The Clockwork Universe

Rating: 4/5

In The Clockwork Universe, author Edward Dolnick details the scientific discoveries of Isaac Newton and his contemporaries during the 1600’s and 1700’s including gravity, the inner workings of our solar system, and more. Outside of the actual discoveries, I found the stories about their scientific methods (often brutal, frequently misguided), their beliefs (fervently in religion), and their best practices around sharing ideas (a new concept at the time) to be fascinating.

One such example of their line of thinking: Newton and his contemporaries believed that every new discover was, in fact, not new at all. The Greeks, Egyptians, Hebrews, and others had discovered them previously, but the discoveries were hidden in cryptic language from the unworthy. The great thinkers like Newton were simply rediscovering these ideas.

Another core concept, Newton was an obsessive thinker often thinking on a problem for days, weeks, and years with little to no social interaction until the problem was solved. This contrasts deeply to our current society where individuals move from one project to the next often leaving multiple piles of work unfinished. When asked how he had come up with the idea of gravitation, Newton replied “By thinking on it continually.”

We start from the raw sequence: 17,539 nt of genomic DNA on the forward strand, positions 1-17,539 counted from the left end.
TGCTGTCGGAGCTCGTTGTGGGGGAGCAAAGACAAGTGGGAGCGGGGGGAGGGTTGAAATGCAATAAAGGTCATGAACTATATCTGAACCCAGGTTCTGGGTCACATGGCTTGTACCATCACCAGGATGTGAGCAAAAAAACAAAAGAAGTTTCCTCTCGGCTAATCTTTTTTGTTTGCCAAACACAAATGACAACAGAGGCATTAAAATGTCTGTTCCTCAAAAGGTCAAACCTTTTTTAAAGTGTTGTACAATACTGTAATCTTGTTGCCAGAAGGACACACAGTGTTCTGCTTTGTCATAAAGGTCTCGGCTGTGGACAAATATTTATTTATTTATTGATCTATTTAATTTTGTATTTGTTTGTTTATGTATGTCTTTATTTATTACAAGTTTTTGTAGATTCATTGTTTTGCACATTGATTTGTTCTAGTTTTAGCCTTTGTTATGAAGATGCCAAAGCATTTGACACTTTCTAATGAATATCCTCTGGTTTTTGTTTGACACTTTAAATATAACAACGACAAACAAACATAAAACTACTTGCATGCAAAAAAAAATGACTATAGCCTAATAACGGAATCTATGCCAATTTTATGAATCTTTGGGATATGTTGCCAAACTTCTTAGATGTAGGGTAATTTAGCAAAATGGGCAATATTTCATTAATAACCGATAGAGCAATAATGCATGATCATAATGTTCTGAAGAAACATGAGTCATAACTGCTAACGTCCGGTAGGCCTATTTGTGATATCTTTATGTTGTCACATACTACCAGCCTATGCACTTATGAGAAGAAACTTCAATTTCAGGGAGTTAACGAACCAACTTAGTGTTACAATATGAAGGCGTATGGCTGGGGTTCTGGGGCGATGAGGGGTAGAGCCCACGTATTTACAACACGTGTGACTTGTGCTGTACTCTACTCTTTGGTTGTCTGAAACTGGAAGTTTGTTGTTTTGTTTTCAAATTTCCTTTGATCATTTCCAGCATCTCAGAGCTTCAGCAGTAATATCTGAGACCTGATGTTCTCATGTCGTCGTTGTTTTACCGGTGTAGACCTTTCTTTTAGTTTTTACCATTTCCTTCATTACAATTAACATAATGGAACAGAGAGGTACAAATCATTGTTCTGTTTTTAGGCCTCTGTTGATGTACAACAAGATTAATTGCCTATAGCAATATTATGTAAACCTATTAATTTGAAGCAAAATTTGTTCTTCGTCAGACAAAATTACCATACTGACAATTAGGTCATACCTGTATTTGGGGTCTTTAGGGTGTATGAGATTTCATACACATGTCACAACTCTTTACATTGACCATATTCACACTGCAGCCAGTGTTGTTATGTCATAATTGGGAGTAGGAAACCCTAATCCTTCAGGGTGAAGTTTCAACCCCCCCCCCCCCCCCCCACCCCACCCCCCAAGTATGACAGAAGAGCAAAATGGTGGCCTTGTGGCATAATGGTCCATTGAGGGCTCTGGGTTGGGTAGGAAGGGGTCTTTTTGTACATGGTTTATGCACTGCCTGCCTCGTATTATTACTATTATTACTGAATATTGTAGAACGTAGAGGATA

One last interesting bit, until the Royal Society (a collective group of thinkers that performed experiments in front of one another and shared their discoveries), knowledge was not frequently shared between scientists. In fact, scientists often disguised their findings in code so they couldn’t be understood. The Royal Society was the first group to embody a new approach: “knowledge would advance more quickly if new findings were discussed openly and published for all to read.” (p. 198)